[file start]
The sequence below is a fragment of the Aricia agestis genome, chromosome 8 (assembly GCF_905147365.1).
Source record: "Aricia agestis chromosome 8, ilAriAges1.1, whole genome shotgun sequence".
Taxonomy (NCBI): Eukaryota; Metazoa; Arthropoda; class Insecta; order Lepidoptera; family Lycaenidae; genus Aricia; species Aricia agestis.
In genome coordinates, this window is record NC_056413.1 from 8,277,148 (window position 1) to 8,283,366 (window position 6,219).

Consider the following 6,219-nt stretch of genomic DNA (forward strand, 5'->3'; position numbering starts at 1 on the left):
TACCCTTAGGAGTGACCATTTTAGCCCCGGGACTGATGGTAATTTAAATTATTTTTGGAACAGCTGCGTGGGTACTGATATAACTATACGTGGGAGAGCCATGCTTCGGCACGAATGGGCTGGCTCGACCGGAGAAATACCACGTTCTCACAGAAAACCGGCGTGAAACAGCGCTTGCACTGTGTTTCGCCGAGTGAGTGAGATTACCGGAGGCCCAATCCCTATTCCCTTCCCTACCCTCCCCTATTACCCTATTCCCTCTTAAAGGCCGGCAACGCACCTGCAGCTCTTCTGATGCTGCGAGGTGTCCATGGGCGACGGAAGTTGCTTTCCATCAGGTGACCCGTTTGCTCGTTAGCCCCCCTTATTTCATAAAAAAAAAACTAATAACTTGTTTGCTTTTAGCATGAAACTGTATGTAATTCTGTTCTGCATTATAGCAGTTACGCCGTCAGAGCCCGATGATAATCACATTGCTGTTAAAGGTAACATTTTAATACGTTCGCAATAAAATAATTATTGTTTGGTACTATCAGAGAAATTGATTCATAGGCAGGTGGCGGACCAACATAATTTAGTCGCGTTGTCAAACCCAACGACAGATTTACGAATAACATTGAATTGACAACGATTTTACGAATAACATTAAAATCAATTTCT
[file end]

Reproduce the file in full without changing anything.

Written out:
The sequence below is a fragment of the Aricia agestis genome, chromosome 8 (assembly GCF_905147365.1).
Source record: "Aricia agestis chromosome 8, ilAriAges1.1, whole genome shotgun sequence".
Taxonomy (NCBI): Eukaryota; Metazoa; Arthropoda; class Insecta; order Lepidoptera; family Lycaenidae; genus Aricia; species Aricia agestis.
In genome coordinates, this window is record NC_056413.1 from 8,277,148 (window position 1) to 8,283,366 (window position 6,219).

Consider the following 6,219-nt stretch of genomic DNA (forward strand, 5'->3'; position numbering starts at 1 on the left):
TACCCTTAGGAGTGACCATTTTAGCCCCGGGACTGATGGTAATTTAAATTATTTTTGGAACAGCTGCGTGGGTACTGATATAACTATACGTGGGAGAGCCATGCTTCGGCACGAATGGGCTGGCTCGACCGGAGAAATACCACGTTCTCACAGAAAACCGGCGTGAAACAGCGCTTGCACTGTGTTTCGCCGAGTGAGTGAGATTACCGGAGGCCCAATCCCTATTCCCTTCCCTACCCTCCCCTATTACCCTATTCCCTCTTAAAGGCCGGCAACGCACCTGCAGCTCTTCTGATGCTGCGAGGTGTCCATGGGCGACGGAAGTTGCTTTCCATCAGGTGACCCGTTTGCTCGTTAGCCCCCCTTATTTCATAAAAAAAAAACTAATAACTTGTTTGCTTTTAGCATGAAACTGTATGTAATTCTGTTCTGCATTATAGCAGTTACGCCGTCAGAGCCCGATGATAATCACATTGCTGTTAAAGGTAACATTTTAATACGTTCGCAATAAAATAATTATTGTTTGGTACTATCAGAGAAATTGATTCATAGGCAGGTGGCGGACCAACATAATTTAGTCGCGTTGTCAAACCCAACGACAGATTTACGAATAACATTGAATTGACAACGATTTTACGAATAACATTAAAATCAATTTCT